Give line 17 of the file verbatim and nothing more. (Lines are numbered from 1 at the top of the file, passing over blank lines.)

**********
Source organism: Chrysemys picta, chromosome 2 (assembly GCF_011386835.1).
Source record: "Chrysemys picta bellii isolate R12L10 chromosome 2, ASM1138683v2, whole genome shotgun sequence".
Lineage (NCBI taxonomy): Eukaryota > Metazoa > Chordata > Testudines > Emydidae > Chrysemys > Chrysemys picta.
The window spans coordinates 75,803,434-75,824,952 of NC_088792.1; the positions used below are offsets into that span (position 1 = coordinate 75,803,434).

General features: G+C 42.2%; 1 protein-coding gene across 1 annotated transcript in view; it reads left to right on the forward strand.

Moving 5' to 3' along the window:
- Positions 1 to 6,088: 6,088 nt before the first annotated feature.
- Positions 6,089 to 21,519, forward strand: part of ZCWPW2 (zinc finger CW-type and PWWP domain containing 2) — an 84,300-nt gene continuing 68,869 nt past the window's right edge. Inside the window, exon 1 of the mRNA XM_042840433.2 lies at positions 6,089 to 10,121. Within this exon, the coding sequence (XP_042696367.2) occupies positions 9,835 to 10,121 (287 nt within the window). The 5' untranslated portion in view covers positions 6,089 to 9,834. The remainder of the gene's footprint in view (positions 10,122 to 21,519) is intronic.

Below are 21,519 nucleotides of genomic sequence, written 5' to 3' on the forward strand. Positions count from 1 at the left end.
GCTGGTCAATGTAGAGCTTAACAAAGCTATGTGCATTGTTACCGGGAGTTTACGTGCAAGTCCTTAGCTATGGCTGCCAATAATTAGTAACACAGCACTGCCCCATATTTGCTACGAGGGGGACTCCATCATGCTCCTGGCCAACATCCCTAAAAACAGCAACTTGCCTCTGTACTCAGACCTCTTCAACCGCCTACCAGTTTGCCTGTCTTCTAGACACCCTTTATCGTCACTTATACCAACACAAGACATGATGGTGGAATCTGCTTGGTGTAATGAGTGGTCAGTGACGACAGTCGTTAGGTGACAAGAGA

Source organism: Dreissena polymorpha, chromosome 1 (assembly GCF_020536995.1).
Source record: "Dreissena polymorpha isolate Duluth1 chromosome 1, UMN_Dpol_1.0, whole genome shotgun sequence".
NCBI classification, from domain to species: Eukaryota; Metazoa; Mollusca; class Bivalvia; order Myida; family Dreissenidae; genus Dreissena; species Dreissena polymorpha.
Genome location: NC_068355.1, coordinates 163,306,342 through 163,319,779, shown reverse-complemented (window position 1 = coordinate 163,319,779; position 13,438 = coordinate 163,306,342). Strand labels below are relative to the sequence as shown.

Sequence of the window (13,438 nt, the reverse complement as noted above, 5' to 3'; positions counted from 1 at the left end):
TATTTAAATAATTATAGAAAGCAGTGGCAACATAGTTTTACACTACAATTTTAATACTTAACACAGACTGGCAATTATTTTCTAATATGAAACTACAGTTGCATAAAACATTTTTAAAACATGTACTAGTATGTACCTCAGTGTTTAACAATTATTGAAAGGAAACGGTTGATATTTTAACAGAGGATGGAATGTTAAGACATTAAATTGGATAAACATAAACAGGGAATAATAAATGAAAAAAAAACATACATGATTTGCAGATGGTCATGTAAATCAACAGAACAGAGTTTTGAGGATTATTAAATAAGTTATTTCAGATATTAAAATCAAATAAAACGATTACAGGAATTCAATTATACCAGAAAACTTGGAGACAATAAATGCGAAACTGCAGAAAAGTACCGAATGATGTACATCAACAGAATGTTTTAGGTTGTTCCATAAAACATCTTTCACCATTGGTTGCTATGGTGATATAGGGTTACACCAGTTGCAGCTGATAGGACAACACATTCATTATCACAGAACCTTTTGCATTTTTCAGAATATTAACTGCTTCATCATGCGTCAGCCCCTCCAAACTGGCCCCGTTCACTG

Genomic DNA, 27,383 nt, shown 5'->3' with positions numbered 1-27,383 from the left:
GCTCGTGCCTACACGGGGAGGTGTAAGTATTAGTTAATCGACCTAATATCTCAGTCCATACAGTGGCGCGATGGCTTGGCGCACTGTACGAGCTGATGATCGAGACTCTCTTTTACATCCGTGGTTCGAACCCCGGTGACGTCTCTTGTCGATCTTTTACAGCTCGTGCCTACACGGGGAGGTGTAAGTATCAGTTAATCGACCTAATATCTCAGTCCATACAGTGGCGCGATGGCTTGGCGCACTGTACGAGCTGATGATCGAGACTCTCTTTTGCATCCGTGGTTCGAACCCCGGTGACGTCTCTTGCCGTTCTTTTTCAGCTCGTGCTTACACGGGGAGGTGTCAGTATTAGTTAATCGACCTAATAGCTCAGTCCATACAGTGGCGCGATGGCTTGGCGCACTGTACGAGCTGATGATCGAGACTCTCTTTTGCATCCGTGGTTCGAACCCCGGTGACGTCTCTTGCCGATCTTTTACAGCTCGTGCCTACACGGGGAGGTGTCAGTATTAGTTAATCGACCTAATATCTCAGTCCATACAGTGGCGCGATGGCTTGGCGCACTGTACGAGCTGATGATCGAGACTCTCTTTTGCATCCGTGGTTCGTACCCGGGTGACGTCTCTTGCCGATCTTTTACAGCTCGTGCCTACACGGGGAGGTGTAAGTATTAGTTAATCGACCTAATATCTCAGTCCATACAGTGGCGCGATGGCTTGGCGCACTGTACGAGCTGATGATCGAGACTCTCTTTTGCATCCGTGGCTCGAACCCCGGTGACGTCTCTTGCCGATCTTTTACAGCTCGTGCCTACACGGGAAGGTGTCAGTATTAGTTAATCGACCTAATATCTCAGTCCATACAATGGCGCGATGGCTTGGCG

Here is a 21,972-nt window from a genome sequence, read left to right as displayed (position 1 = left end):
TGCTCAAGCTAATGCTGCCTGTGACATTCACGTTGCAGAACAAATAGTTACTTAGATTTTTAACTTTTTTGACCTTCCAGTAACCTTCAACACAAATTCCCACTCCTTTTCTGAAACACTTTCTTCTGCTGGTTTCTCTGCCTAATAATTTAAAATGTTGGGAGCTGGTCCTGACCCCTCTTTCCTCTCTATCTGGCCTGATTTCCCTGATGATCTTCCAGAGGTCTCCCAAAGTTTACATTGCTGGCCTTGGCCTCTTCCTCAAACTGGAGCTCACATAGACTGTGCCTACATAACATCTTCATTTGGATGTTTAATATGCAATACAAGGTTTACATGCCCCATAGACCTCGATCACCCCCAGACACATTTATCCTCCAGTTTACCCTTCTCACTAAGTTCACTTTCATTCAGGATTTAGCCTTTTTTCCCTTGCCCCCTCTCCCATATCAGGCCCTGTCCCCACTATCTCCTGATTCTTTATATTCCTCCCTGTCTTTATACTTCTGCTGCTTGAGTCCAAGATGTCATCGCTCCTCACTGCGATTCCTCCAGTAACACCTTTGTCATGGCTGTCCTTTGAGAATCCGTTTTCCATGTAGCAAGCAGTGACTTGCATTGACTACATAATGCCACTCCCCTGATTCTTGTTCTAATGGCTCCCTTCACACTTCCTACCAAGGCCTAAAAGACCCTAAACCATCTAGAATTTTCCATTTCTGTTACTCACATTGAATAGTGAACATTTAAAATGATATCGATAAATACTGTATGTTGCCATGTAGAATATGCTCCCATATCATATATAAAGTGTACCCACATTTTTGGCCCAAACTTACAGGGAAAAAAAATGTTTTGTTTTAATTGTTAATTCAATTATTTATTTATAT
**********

Genomic DNA, 27,383 nt, shown 5'->3' with positions numbered 1-27,383 from the left: